’Did you know there is no logical reason for the Dream of Embers to fail? The power there is not supposed to wane. A hundred or more kings have made the pilgrimage and with the Crimson City’s influence the madness we saw in the goblins should not be plausible. Add to that the Rules of Realm that should have kept the wraiths from Attoras was circumvented too easily with this rite, seeing that the castle was once impenetrable. These symbols, the mark of the centaur above all else, lead my suspicions. At the height of his power Nimroth rallied the most vile of creatures, whether they were willing or not. His influence is far-reaching, and the call of his thoughts great. I heard tell that down in the Sunscape flats basilisks have emerged in droves, attacking pilgrims without cause - and even turning on each other! The last time that happened was when Nimroth first became corrupt. I asked myself what has changed? A paltry answer in denial was only comforting until I saw the goblins come upon us with a blind fury.
‘My guess now, as much as I hate to speculate, is that Nimroth is nurtured somewhere and in its state of recovery it’s fashioning a crude madness that is sweeping the lands yet again. When I view these things in the light that the Dream is faltering, it becomes the only viable explanation.’
Metrus seemed unconvinced. ‘I don’t know Scholar. That is quite a reach...’
’Not at all I’m afraid. I first grew suspicious when a man came to my door in town requesting to buy Agathir’s Remnant Pages. I told him I didn’t have them and that I wasn’t looking to sell them even if I did. He came to threaten me, telling me he’d get the documents one way or the other.
’The pages as you know cover a wide variety of topics - demons, the Benevolence, the Great Starwall and also the Dream of Embers; but since they were written in that specific tumultuous era, they always came back to Nimroth in some way or another.’
’With our turn of events I’m convinced of no coincidences Metrus. Attoras is not the playground of petty goblin invasions, or at least it is not supposed to be. What could they possibly seek to accomplish? Swarztial of course needed to destabilize the realm for his own purposes, but to have orchestrated the whole mess warrants the support of higher powers than he will ever have.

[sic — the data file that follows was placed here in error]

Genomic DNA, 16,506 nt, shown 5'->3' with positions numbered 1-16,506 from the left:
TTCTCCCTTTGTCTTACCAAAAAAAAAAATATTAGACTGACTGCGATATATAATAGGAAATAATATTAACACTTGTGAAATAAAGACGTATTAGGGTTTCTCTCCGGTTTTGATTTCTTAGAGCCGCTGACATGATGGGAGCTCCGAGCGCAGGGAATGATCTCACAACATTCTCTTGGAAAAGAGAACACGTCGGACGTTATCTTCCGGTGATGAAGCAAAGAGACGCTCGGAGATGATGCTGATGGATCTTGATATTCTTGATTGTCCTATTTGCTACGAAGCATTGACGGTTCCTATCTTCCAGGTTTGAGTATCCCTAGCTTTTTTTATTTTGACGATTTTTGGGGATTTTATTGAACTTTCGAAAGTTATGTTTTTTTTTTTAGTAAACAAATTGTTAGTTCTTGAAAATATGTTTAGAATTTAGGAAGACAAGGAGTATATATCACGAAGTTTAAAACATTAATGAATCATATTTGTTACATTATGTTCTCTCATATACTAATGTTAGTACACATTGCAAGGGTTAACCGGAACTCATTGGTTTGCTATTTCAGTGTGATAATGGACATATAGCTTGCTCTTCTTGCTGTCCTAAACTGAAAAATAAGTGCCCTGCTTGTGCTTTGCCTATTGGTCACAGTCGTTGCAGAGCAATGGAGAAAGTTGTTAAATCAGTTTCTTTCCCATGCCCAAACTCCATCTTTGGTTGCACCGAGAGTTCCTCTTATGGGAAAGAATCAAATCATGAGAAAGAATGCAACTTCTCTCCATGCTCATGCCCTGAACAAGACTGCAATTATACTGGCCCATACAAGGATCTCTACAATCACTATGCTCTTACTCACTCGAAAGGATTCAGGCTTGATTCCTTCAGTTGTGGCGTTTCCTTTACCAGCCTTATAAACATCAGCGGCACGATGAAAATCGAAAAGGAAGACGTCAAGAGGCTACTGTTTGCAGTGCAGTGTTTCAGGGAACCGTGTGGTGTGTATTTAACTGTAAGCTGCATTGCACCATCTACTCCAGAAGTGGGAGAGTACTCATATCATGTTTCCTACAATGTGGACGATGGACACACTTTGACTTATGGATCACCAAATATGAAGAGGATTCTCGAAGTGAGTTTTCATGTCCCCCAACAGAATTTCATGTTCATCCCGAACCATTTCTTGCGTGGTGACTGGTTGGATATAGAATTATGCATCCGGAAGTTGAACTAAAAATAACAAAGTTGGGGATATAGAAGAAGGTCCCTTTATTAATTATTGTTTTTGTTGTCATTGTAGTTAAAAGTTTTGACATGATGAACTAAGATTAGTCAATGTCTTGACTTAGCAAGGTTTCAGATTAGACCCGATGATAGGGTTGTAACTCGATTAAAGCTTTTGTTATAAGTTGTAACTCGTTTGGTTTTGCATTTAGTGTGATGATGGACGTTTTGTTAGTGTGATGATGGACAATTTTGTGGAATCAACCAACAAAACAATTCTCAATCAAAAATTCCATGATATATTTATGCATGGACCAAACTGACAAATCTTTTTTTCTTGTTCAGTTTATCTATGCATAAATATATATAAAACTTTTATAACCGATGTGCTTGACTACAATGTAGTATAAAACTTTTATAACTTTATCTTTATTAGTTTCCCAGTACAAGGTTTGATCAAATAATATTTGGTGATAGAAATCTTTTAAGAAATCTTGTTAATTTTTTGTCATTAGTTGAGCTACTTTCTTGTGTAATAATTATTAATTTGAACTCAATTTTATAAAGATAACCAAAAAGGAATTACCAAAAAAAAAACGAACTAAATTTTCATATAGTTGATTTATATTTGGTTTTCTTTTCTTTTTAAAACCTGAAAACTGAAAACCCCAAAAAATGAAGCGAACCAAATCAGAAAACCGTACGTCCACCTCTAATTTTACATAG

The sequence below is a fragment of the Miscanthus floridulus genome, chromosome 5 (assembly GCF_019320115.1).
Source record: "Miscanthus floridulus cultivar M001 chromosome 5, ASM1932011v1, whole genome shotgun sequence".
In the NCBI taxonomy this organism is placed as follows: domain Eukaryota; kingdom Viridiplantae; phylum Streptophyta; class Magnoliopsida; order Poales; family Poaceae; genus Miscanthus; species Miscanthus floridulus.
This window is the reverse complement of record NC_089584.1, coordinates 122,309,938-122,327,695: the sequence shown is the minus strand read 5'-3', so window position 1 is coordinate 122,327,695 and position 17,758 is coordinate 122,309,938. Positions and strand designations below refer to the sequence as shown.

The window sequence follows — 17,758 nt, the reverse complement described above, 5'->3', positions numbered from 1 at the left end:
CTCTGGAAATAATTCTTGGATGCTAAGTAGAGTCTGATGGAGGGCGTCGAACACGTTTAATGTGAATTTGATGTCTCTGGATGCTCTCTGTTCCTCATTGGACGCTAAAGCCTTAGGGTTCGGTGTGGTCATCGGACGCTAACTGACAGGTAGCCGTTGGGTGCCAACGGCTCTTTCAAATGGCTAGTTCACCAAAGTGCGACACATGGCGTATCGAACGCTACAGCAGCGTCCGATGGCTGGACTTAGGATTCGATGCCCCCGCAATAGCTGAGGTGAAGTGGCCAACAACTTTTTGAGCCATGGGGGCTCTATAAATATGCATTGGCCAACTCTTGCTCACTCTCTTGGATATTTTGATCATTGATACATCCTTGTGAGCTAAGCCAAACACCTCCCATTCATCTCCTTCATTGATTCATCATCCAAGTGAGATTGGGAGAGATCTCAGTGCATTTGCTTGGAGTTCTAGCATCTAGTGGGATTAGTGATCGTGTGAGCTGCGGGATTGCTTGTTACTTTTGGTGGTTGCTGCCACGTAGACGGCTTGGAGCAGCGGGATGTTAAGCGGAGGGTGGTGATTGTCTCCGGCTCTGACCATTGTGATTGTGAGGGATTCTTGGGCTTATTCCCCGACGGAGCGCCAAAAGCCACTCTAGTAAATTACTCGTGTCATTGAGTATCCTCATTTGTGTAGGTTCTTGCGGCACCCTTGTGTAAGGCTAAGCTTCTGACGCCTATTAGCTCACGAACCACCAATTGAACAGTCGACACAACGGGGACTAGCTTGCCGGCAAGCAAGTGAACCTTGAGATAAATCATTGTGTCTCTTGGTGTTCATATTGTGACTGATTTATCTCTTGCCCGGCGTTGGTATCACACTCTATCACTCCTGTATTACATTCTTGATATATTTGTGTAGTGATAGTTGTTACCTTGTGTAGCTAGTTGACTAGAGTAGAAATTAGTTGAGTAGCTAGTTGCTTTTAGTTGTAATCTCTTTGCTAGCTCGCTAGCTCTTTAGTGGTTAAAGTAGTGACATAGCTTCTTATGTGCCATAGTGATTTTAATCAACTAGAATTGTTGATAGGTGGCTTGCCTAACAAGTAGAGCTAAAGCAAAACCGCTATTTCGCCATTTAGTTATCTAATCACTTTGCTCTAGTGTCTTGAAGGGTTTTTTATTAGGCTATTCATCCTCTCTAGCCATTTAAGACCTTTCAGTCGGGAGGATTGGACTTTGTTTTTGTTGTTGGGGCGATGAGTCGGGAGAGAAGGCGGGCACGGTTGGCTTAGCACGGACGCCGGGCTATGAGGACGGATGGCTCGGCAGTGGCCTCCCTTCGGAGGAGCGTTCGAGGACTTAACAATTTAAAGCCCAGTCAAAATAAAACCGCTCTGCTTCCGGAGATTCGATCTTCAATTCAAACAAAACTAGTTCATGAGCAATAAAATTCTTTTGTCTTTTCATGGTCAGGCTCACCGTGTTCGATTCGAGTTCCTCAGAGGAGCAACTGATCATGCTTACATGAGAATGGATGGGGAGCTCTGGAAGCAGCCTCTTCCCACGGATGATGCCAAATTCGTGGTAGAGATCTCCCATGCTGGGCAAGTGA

‘And why would Swarztial’s patrons target Attoras so readily?’ spoke Naceus in a question he intended to answer himself. ’Because Evrelyn is one of the last Houses able to deliver an eligible candidate for the Dream. Not many evils rail against the Dream of Embers itself, because not many of them have influence enough to warrant being counteracted by the might of the Dream.
’When considering a beast like Nimroth, only the Dream can counteract his like in this day and age, and that leaves the disposal of eligible pilgrims at the top end of his worshippers’ priorities.This whole scheme we have pinned on Swarztial’s ambition is so much more than we thought. We should have seen it with the players involved. Somewhere, agents of Nimroth have strung together this plan to counter Evrelyn and return the great Beast to its former power.’
’That is a rather bold conclusion Scholar. You say the contrary yet it might still be any of the lesser evils that are resurgent.’
‘But I got another clue, one that is revealed by the migrations of our time; the centaurs.’
Metrus looked as though he wanted to spit a bad taste from his mouth. ‘Man apart and horse apart are creatures good of this world; centaurs have proved themselves to be nothing but a crossbreed that carries the worst of the beasts with them.’
Naceus nodded. ’Nimroth’s affiliation with centaurs is well documented. They revered and worshipped the beast and when he turned mad they followed in his ways of destruction.
’The centaurs are single-minded and prideful, and have associated with nothing less than Nimroth since being subjugated under it. This you know. Birds of the feather you might say, they saw in Nimroth the likeness of their own features, greatly exaggerated of course. In the past nations had grown to fear their stampede of hooves on the hills.
‘Do you see it now Druid? Look at the symbol again. The circle around the crossed spears? It has no historical foundation. The insignia of the centaur have been merged with another, not uncommon such a merging considering that factions align and divide all the time, but curious all the same.’
‘But then Scholar, I don’t need to tell you that there are dozens of factions that make use of circles in their insignias,’ said Metrus.
‘Of course, and that would have been a problem if we didn’t already know that the centaurs are in service of Allandiel nowadays. They walk the roads of the Crimson City and are even taken up as members of the guard, all as part of reconciliation of the past. Look closer Metrus, where the spears cross, the small but unmistakable smudge that represents the dot within the circle of the Crimson City. Now, Allandiel associates with all sorts, so why merge their symbol with that of centaurs specifically? Some will say it is to illustrate the end of a bitter feud, but what if it is to better hide their involvement?’
‘Are you trying to implicate the Crimson City itself?’